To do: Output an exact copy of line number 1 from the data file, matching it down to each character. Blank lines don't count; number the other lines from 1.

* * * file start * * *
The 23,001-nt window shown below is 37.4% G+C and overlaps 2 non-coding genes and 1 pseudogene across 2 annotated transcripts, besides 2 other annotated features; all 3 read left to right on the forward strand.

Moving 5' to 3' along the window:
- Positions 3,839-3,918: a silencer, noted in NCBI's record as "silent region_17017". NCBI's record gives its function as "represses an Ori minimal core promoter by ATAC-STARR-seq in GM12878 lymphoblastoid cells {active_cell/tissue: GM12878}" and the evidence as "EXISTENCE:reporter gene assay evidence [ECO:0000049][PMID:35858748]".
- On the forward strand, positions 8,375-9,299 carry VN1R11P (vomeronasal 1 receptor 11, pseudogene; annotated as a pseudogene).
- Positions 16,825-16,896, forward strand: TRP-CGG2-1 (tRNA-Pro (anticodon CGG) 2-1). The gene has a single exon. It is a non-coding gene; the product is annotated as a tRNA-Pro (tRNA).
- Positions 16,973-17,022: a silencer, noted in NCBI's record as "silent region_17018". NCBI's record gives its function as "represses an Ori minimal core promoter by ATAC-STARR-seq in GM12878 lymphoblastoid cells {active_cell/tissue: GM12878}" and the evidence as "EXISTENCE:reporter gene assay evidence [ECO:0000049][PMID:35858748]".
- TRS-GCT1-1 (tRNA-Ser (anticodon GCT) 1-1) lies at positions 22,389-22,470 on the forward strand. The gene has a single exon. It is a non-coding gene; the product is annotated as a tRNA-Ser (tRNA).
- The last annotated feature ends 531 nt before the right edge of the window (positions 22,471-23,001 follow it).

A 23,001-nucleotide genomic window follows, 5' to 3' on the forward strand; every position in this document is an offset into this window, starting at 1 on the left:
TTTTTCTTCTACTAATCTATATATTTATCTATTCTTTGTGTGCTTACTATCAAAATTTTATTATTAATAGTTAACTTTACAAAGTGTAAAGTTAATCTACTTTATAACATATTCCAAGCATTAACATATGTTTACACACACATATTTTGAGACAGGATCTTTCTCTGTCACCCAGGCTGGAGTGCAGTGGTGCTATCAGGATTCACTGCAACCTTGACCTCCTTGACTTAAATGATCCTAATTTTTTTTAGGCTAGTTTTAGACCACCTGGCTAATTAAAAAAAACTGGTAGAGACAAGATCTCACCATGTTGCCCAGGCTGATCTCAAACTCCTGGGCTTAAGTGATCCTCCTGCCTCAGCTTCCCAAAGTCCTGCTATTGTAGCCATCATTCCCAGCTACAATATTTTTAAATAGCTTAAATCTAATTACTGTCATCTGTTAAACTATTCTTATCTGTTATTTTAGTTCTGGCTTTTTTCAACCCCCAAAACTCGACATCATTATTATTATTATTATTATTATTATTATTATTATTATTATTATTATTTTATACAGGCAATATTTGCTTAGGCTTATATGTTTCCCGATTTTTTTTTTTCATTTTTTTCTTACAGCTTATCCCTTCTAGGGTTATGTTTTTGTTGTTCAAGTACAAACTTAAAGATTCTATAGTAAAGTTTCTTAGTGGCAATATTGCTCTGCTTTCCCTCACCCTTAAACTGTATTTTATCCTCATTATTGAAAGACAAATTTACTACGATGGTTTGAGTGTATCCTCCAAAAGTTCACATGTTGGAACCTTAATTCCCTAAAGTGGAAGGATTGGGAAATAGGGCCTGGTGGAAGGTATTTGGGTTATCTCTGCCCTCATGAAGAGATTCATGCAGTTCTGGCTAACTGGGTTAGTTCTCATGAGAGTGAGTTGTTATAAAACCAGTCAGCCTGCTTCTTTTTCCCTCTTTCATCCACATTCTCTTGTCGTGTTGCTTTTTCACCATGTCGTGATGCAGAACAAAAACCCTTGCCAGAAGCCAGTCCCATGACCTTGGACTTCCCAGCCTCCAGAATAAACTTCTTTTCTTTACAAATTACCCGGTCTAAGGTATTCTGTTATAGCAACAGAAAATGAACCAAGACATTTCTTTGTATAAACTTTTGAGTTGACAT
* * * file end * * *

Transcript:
The 23,001-nt window shown below is 37.4% G+C and overlaps 2 non-coding genes and 1 pseudogene across 2 annotated transcripts, besides 2 other annotated features; all 3 read left to right on the forward strand.